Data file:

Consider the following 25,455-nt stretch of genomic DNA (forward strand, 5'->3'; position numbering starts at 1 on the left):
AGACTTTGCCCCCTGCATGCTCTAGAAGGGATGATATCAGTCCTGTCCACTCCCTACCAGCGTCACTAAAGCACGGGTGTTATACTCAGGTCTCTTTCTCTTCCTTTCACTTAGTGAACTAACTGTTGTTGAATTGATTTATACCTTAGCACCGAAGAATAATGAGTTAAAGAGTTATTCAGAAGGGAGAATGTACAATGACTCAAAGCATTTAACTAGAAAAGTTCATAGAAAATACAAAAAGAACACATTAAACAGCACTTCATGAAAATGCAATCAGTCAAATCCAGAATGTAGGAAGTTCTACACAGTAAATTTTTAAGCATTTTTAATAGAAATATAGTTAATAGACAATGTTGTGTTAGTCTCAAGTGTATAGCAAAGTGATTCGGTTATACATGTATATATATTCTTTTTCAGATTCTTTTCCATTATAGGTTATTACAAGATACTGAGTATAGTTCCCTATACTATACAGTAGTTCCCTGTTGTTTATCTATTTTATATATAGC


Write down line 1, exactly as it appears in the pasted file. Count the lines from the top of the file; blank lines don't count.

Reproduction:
Consider the following 25,455-nt stretch of genomic DNA (forward strand, 5'->3'; position numbering starts at 1 on the left):